Istanbul Biennial’s public program protested with C.P Cavafy’s poem
The protestors of the Biennial wore t-shirts that said ‘Waiting for Barbarians,’ turning their backs to show the writing, and read C.P Cavafy’s poem.An event of Public Alchemy, the public program of the 13th Istanbul Biennial, titled “Mom, am I a barbarian?” was protested by a group of people on March 22. The program, which was held at the Istanbul Technical University (ITU) Maçka Campus was canceled due to the noise made by the protestors.
According to a written statement from the Istanbul Arts and Culture Foundation (İKSV), the protestors made too much noise while university students were in class. The noise interrupted the classes.
The event was canceled and took place March 23 at İKSV’s building in Şişhane.
According to a written statement, the protesting group opposes “income” strategies relating to urban transformation. “The event is showing public domain areas (which are a part of the economic power of urban transformation) as places to show art, which also signifies gaining power over the ‘culture industry.’”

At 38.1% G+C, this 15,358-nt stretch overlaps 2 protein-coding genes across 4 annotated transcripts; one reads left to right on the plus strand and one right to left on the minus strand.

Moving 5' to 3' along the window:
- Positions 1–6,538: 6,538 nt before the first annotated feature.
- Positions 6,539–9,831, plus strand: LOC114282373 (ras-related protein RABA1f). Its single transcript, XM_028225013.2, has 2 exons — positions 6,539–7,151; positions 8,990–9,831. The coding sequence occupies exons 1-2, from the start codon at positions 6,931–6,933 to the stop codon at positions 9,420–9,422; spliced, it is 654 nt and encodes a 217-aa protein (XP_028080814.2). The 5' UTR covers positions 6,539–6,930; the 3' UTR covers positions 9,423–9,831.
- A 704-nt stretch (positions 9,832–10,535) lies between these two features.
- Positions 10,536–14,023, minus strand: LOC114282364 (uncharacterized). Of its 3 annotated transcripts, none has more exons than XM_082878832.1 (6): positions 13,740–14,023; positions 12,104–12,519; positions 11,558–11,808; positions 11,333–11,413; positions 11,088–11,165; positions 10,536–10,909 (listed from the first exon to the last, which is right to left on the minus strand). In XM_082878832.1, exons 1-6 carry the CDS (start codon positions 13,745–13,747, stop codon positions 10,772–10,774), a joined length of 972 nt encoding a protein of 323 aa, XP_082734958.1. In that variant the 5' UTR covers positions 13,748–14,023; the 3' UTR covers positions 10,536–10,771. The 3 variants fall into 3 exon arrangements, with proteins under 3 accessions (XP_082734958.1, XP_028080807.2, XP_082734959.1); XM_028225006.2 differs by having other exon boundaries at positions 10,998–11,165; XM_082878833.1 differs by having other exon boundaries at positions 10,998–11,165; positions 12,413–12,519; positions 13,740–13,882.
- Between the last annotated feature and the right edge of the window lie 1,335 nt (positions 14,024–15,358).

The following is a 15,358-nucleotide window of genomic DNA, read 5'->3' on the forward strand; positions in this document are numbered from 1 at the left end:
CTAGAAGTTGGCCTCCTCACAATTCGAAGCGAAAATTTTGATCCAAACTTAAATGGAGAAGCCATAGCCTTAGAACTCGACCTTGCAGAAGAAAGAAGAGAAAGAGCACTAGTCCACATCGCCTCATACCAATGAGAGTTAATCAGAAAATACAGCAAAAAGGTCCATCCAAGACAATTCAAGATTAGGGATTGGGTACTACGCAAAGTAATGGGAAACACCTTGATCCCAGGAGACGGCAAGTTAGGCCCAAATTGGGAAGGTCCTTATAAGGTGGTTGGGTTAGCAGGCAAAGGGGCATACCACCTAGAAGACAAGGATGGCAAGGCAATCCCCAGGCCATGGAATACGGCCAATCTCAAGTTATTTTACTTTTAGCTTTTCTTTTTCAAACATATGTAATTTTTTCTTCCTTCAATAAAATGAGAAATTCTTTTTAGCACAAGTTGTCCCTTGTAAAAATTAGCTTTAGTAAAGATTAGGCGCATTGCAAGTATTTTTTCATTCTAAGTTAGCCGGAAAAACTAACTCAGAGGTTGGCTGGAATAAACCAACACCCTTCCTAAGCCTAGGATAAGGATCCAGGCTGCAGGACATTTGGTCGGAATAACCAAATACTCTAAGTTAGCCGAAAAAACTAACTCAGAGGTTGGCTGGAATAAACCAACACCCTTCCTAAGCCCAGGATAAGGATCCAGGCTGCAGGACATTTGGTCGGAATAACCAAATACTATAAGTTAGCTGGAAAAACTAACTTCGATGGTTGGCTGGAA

The protestors wore t-shirts that said “Waiting for Barbarians,” turning their backs to show the writing, and read C. P. Cavafy’s poem “Waiting for the barbarians.” The aim was to counter Lale Müldür’s poem “Mom, am I a barbarian?” with another poem. The aim of the group is to show the economic power domain of urban transformation, according to the written statement.
The event at İKSV’s building on March 23 featured poet and art critic Fırat Demir and writer and publisher Burak Fidan’s reading of Ahmet Güntan’s poems. After that the program continued with a presentation by writer Eren Erdem. The first day’s program will conclude with a lecture by Darren George Fleet and Pedro Inoue Sardenberg from Adbusters Media Foundation. Ultra Red member Robert Sember discussed Ultra Red’s approach to collectivity, pedagogy and sound-based investigations in relation to the project, “What is the sound of freedom?”
The event also included presentations by writer Dan Hind.